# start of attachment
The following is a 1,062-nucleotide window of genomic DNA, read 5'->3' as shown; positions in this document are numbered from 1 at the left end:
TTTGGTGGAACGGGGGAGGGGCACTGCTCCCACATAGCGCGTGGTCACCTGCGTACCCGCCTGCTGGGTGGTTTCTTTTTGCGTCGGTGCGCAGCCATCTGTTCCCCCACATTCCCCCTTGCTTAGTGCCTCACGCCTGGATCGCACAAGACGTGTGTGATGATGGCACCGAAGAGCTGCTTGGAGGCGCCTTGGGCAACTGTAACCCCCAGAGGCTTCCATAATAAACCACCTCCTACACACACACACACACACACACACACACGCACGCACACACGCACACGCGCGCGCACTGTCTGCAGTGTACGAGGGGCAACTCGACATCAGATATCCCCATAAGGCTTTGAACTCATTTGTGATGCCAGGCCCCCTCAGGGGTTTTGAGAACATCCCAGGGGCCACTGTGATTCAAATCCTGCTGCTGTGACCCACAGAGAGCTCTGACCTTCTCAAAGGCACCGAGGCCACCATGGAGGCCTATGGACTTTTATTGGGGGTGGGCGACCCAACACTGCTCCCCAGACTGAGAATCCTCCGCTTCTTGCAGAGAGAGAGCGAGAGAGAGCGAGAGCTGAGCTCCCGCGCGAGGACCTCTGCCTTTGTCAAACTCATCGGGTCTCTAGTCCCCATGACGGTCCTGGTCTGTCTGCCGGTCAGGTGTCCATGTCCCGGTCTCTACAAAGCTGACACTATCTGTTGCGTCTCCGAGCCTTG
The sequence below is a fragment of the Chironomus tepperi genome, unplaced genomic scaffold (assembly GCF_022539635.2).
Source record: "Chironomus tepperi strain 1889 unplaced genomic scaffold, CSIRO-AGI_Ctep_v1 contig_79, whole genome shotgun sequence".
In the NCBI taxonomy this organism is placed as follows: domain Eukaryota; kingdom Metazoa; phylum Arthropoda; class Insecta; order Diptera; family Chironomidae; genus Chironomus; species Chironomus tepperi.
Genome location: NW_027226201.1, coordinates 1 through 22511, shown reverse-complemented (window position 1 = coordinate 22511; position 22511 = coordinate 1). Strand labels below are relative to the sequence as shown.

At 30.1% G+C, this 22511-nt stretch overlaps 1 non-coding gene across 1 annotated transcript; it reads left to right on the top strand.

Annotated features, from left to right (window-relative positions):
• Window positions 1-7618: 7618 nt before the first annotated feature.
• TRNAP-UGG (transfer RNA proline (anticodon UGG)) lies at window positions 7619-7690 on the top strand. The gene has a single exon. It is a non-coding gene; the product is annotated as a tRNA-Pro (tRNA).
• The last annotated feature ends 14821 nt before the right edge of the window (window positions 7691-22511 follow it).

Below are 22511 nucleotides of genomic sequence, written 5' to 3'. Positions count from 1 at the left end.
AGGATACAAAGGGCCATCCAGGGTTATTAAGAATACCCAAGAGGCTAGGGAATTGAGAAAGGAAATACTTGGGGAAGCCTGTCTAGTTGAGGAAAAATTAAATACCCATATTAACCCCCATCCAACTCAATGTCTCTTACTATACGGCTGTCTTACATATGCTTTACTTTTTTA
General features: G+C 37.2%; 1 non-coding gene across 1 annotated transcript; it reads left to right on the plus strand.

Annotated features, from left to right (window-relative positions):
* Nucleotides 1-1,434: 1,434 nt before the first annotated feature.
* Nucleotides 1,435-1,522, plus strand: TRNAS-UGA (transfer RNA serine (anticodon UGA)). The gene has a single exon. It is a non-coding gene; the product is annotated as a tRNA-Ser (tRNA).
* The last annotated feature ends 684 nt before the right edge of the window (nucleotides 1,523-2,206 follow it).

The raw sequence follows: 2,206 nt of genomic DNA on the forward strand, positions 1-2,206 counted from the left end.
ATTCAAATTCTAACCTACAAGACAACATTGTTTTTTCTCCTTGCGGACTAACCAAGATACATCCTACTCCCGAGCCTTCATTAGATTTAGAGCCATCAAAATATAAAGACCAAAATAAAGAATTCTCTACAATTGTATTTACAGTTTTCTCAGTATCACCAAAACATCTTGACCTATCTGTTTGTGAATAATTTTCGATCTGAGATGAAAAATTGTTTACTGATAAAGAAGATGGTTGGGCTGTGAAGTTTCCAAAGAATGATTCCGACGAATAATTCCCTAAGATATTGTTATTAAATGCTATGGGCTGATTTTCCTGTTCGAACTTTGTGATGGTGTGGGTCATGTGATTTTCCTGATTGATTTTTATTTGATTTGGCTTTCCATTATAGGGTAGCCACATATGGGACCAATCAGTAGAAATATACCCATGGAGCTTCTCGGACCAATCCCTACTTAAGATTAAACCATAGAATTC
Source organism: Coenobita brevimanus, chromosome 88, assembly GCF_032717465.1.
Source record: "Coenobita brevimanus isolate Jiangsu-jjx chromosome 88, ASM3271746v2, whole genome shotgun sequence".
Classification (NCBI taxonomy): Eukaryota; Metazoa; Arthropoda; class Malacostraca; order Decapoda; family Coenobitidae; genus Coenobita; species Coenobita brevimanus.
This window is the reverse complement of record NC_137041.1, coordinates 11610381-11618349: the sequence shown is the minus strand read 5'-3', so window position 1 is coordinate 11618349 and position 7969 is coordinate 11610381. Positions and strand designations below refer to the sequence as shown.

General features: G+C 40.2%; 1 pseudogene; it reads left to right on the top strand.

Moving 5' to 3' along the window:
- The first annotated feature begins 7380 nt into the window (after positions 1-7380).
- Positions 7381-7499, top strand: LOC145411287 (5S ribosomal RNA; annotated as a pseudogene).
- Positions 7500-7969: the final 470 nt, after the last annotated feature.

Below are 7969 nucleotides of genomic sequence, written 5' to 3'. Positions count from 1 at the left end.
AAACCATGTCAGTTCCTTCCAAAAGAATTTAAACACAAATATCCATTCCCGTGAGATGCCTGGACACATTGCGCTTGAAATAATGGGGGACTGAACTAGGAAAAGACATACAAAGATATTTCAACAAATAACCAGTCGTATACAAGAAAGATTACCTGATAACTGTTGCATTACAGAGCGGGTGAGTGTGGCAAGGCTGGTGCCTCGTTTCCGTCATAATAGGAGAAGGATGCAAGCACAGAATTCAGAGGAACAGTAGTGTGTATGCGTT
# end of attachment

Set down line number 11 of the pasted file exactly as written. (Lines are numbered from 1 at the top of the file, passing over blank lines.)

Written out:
• The last annotated feature ends 14821 nt before the right edge of the window (window positions 7691-22511 follow it).